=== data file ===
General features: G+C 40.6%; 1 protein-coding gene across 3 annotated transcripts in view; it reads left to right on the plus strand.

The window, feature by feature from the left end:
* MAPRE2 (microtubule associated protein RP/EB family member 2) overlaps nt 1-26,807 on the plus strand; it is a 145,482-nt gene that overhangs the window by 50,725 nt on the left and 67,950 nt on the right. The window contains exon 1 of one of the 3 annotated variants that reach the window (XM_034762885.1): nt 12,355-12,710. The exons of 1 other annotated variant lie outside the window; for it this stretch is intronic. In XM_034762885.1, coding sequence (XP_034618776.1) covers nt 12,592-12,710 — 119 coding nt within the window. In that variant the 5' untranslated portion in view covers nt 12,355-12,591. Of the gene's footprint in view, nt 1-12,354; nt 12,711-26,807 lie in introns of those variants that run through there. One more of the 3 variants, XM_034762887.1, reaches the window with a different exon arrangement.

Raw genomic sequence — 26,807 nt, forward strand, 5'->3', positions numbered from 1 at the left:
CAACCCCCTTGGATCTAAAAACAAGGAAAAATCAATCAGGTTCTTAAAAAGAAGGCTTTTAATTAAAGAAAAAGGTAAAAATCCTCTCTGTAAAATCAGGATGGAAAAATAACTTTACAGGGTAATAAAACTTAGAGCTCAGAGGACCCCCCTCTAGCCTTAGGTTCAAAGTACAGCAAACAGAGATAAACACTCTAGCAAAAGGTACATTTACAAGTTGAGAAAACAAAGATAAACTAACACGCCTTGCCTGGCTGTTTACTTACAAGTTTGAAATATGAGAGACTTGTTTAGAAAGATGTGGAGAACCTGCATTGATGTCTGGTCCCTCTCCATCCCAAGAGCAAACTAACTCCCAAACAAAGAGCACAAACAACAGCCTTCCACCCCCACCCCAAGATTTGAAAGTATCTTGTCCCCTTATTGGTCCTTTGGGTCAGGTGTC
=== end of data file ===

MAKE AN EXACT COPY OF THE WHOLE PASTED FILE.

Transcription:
General features: G+C 40.6%; 1 protein-coding gene across 3 annotated transcripts in view; it reads left to right on the plus strand.

The window, feature by feature from the left end:
* MAPRE2 (microtubule associated protein RP/EB family member 2) overlaps nt 1-26,807 on the plus strand; it is a 145,482-nt gene that overhangs the window by 50,725 nt on the left and 67,950 nt on the right. The window contains exon 1 of one of the 3 annotated variants that reach the window (XM_034762885.1): nt 12,355-12,710. The exons of 1 other annotated variant lie outside the window; for it this stretch is intronic. In XM_034762885.1, coding sequence (XP_034618776.1) covers nt 12,592-12,710 — 119 coding nt within the window. In that variant the 5' untranslated portion in view covers nt 12,355-12,591. Of the gene's footprint in view, nt 1-12,354; nt 12,711-26,807 lie in introns of those variants that run through there. One more of the 3 variants, XM_034762887.1, reaches the window with a different exon arrangement.

Raw genomic sequence — 26,807 nt, forward strand, 5'->3', positions numbered from 1 at the left:
CAACCCCCTTGGATCTAAAAACAAGGAAAAATCAATCAGGTTCTTAAAAAGAAGGCTTTTAATTAAAGAAAAAGGTAAAAATCCTCTCTGTAAAATCAGGATGGAAAAATAACTTTACAGGGTAATAAAACTTAGAGCTCAGAGGACCCCCCTCTAGCCTTAGGTTCAAAGTACAGCAAACAGAGATAAACACTCTAGCAAAAGGTACATTTACAAGTTGAGAAAACAAAGATAAACTAACACGCCTTGCCTGGCTGTTTACTTACAAGTTTGAAATATGAGAGACTTGTTTAGAAAGATGTGGAGAACCTGCATTGATGTCTGGTCCCTCTCCATCCCAAGAGCAAACTAACTCCCAAACAAAGAGCACAAACAACAGCCTTCCACCCCCACCCCAAGATTTGAAAGTATCTTGTCCCCTTATTGGTCCTTTGGGTCAGGTGTC